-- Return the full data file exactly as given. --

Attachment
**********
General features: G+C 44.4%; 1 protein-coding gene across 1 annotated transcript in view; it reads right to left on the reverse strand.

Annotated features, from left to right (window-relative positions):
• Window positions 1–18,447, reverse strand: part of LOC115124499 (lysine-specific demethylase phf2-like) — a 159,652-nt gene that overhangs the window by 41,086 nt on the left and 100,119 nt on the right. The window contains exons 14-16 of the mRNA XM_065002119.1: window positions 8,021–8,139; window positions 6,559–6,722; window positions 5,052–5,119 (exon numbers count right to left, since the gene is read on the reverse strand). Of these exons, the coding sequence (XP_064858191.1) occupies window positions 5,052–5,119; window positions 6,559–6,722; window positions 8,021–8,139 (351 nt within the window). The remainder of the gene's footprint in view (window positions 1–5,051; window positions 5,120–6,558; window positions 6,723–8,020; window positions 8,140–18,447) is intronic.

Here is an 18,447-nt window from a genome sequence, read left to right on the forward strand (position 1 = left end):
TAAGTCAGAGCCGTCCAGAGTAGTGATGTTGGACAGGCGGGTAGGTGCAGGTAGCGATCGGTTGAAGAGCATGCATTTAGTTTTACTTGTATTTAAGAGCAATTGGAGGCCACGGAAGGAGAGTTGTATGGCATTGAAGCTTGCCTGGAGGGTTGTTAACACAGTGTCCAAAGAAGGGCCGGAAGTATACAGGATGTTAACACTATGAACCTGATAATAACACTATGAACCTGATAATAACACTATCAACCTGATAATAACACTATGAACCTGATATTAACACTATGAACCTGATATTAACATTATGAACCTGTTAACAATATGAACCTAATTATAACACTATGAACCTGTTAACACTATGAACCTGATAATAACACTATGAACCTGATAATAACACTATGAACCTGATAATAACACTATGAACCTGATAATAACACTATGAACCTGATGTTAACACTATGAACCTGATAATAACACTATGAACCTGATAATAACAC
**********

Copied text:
General features: G+C 44.4%; 1 protein-coding gene across 1 annotated transcript in view; it reads right to left on the reverse strand.

Annotated features, from left to right (window-relative positions):
• Window positions 1–18,447, reverse strand: part of LOC115124499 (lysine-specific demethylase phf2-like) — a 159,652-nt gene that overhangs the window by 41,086 nt on the left and 100,119 nt on the right. The window contains exons 14-16 of the mRNA XM_065002119.1: window positions 8,021–8,139; window positions 6,559–6,722; window positions 5,052–5,119 (exon numbers count right to left, since the gene is read on the reverse strand). Of these exons, the coding sequence (XP_064858191.1) occupies window positions 5,052–5,119; window positions 6,559–6,722; window positions 8,021–8,139 (351 nt within the window). The remainder of the gene's footprint in view (window positions 1–5,051; window positions 5,120–6,558; window positions 6,723–8,020; window positions 8,140–18,447) is intronic.

Here is an 18,447-nt window from a genome sequence, read left to right on the forward strand (position 1 = left end):
TAAGTCAGAGCCGTCCAGAGTAGTGATGTTGGACAGGCGGGTAGGTGCAGGTAGCGATCGGTTGAAGAGCATGCATTTAGTTTTACTTGTATTTAAGAGCAATTGGAGGCCACGGAAGGAGAGTTGTATGGCATTGAAGCTTGCCTGGAGGGTTGTTAACACAGTGTCCAAAGAAGGGCCGGAAGTATACAGGATGTTAACACTATGAACCTGATAATAACACTATGAACCTGATAATAACACTATCAACCTGATAATAACACTATGAACCTGATATTAACACTATGAACCTGATATTAACATTATGAACCTGTTAACAATATGAACCTAATTATAACACTATGAACCTGTTAACACTATGAACCTGATAATAACACTATGAACCTGATAATAACACTATGAACCTGATAATAACACTATGAACCTGATAATAACACTATGAACCTGATGTTAACACTATGAACCTGATAATAACACTATGAACCTGATAATAACAC